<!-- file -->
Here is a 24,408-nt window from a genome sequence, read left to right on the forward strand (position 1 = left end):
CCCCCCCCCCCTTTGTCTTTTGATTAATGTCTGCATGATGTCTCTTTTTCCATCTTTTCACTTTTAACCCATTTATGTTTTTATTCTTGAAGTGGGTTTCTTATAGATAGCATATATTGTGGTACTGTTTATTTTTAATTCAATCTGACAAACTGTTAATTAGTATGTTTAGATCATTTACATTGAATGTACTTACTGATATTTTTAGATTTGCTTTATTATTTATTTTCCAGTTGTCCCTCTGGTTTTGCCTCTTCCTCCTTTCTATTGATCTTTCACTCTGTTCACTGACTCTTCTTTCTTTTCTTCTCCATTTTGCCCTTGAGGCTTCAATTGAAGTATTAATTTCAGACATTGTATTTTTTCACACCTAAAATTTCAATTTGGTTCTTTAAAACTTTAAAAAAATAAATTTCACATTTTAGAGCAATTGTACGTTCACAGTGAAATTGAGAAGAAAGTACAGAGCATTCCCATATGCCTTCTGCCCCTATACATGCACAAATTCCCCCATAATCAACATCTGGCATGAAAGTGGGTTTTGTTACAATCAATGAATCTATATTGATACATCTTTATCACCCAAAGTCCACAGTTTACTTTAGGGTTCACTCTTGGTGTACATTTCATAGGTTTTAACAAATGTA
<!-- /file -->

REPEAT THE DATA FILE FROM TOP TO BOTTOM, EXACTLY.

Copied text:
Here is a 24,408-nt window from a genome sequence, read left to right on the forward strand (position 1 = left end):
CCCCCCCCCCCTTTGTCTTTTGATTAATGTCTGCATGATGTCTCTTTTTCCATCTTTTCACTTTTAACCCATTTATGTTTTTATTCTTGAAGTGGGTTTCTTATAGATAGCATATATTGTGGTACTGTTTATTTTTAATTCAATCTGACAAACTGTTAATTAGTATGTTTAGATCATTTACATTGAATGTACTTACTGATATTTTTAGATTTGCTTTATTATTTATTTTCCAGTTGTCCCTCTGGTTTTGCCTCTTCCTCCTTTCTATTGATCTTTCACTCTGTTCACTGACTCTTCTTTCTTTTCTTCTCCATTTTGCCCTTGAGGCTTCAATTGAAGTATTAATTTCAGACATTGTATTTTTTCACACCTAAAATTTCAATTTGGTTCTTTAAAACTTTAAAAAAATAAATTTCACATTTTAGAGCAATTGTACGTTCACAGTGAAATTGAGAAGAAAGTACAGAGCATTCCCATATGCCTTCTGCCCCTATACATGCACAAATTCCCCCATAATCAACATCTGGCATGAAAGTGGGTTTTGTTACAATCAATGAATCTATATTGATACATCTTTATCACCCAAAGTCCACAGTTTACTTTAGGGTTCACTCTTGGTGTACATTTCATAGGTTTTAACAAATGTA